Tag Archive | shunt revision

Another Semester Down

The fall semester of 2019 is in the books and I came out with another A! Anatomy and Physiology I was tough, but interesting. The best part is that I think I can reuse my book for the spring (A&P II). I know I can use the other half of my coloring book and flash cards.

The end of this semester also brings me to the halfway point of my return to school. I’ve been taking classes for 2 1/2 years now and I’ve got 2 1/2 left, assuming I get into nursing school this fall. I have the grades and the classes done-I am scheduled to take the HESI in January and then I can apply to nursing school in March.

In other news, Little Miss Minion had her first false alarm shunt incident at the beginning of the month. She’d been complaining of a headache off and on for several weeks, so we talked to her neurosurgeon. He wanted us to come in, since it had been going on for so long. One MRI later, he told us that her scans looked ok and whatever it was wasn’t shunt related. The bright side of this little adventure is that LMM hasn’t complained of a headache since then. The bad news is that this added a new, rather large bill to our “tab” at the hospital. We’re still paying off her surgery from October 2017! If our NICU and hydro journey has taught me nothing else, it’s that medical bills can be paid monthly and financial aid is a lifesaver.

In happier news, it’s almost New Years Eve! That means we get to open The Jar from 2019. At the start of this year, I took an empty mason jar and put it on the kitchen counter, along with a pen and some small slips of paper. The idea was to write down memorable, funny, cool, or happy moments throughout the year and then read them all together on New Year’s Eve. I’ll have to share some once we open the jar.

I hope everyone had a great holiday and I wish you all the best in 2020!

2 Year Shuntiversary

Tomorrow marks two years since Little Miss Minion’s last surgery. This is the longest that we have gone between surgeries (*knock on wood*), and she has changed so much since the last one. Before her last surgery, she still wasn’t really talking and was having some minor gross motor issues. The shunt malfunction that caused her last surgery was a slow breakdown, and I suspect that it was putting pressure on the part of her brain that controls speech. She is a chatterbox now, and enjoys singing to herself and talking to her toys and anyone who will listen.

Another interesting facet of this milestone is that she is old enough now that she will remember any future surgeries that she needs to have. She will notice the shaved patch of hair, and will remember the feeling of having stitches. I hope that she will remember the specific feelings of shunt failure, so that we can compare any headaches to the Shunt Headache. I have been told that Shunt Headaches are subtly different from regular headaches, but how can I explain this to a little kid? How do you explain to the kid that you have to go to the hospital for a lot of tests because they have a headache? What about when you (the non-shunted person) say that you have a headache? If the hydro kid understands the severity of THEIR headaches, how do you explain that YOURS are just inconvenient and don’t require a hospital visit?

While this Shuntiversary reminds me of the last five surgeries, its also a great statistical milestone. Half of all pediatric shunts fail within two years. After that, the failure rate is much lower. This is a great thing for Little Miss Minion and I hope we make it a long time without another brain surgery.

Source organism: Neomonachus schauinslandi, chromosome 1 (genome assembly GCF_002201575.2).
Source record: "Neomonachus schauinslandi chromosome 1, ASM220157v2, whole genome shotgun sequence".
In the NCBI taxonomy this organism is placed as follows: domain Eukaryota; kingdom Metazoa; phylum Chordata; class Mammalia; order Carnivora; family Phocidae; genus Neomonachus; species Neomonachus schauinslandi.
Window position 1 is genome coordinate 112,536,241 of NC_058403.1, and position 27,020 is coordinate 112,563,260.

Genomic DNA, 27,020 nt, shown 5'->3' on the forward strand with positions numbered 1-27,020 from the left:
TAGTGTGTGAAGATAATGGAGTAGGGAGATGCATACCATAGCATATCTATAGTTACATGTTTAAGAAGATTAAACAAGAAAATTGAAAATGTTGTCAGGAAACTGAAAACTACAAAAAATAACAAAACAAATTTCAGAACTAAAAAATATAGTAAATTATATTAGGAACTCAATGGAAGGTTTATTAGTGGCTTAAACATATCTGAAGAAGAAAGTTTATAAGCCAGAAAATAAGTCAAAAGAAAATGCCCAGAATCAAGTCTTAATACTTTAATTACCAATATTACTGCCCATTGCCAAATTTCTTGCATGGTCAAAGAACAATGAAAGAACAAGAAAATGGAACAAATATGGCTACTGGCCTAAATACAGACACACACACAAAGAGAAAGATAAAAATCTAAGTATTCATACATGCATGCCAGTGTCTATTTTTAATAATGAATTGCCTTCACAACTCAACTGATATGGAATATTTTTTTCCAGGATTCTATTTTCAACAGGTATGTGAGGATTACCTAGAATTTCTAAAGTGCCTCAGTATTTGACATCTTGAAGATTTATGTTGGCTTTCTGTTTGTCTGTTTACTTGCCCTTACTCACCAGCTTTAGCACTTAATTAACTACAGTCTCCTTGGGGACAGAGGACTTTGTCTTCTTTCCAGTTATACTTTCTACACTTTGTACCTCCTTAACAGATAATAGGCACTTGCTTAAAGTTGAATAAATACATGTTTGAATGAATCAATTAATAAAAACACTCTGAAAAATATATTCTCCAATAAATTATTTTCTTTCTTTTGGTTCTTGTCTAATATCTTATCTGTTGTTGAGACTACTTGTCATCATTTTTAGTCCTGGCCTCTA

Hydrocephalus Awareness Month

September is Hydrocephalus Awareness Month.

For those who don’t know, my daughter Little Miss Minion was born at 28 weeks. While in the NICU, she developed an infection that led to meningitis and sepsis. As a result of the meningitis, she developed a condition called hydrocephalus.

Several weeks after she was out of the woods from her infection and complications, I remember getting a message from the charge nurse one day when I was at work that said they had done a scan (they did brain scans periodically to make sure she didn’t have a brain bleed, another complication of premature birth) and the scan had revealed enlarged ventricles. Of course, I immediately googled enlarged ventricles and found articles about kids dying in Africa with heads the size of watermelons. Needless to say, I hightailed it to the NICU to find out what was going on with my baby. They told us that a specialist was coming to talk to us about our options. I was convinced that there was a strong chance that LMM would end up like those kids in Africa.

The specialist they sent turned out to be an incredibly talented neurosurgeon from a nearby Children’s Hospital. There aren’t many pediatric neurosurgeons in the country, and there were none in the medical system we used. That’s a story for a different day.

The neurosurgeon explained that LMM had something called hydrocephalus. He told us that, because of the illnesses she had overcome, her brain had become damaged and was no longer draining itself the way it should. He told us about cerebrospinal fluid and how your brain creates this liquid inside areas called ventricles. How something happened inside LMM’s brain and the liquid wasn’t draining. Instead of flowing around her brain and being reabsorbed, it was pooling and building up, putting pressure on her brain.

As if this wasn’t bad enough, he went on to explain that the only way to fix this problem was to surgically implant a device called a shunt. There would be a small tube placed inside one of her ventricles that would drain the extra fluid into a pocket near her stomach, where it would be reabsorbed.

Her first shunt surgery took place when she was about eight weeks old and weighed around 4 pounds. Since then, she’s had four more surgeries.

The only experience I had with hydrocephalus was watching a Disney Channel movie starring Frankie Muniz called Miracle in Lane Two. It’s about a kid who wants to race these Build It Yourself race cars. The kid has spina bifida, and uses a wheelchair to get around. He also has hydrocephalus, and has a shunt malfunction during the plot of the movie. Having this as my baseline knowledge, combined with the terms “brain damage” and “brain surgery” plus the fact that no one could tell us what this diagnosis meant for LMM, we were incredibly worried for her.

Luckily, the brain damage was minimal (as seen on multiple MRIs) and it appears that her brain simply went around those areas to make new connections. We won’t know for sure, so we just have to wait and see if she starts having trouble later.

If you’ve stumbled on this blog by searching hydrocephalus, I want to tell you that you aren’t alone. Also, don’t google it. 🙂

Brain Surgery #5

First of all, Little Miss Minion is doing well and we are home. Don’t let the title of this post scare you.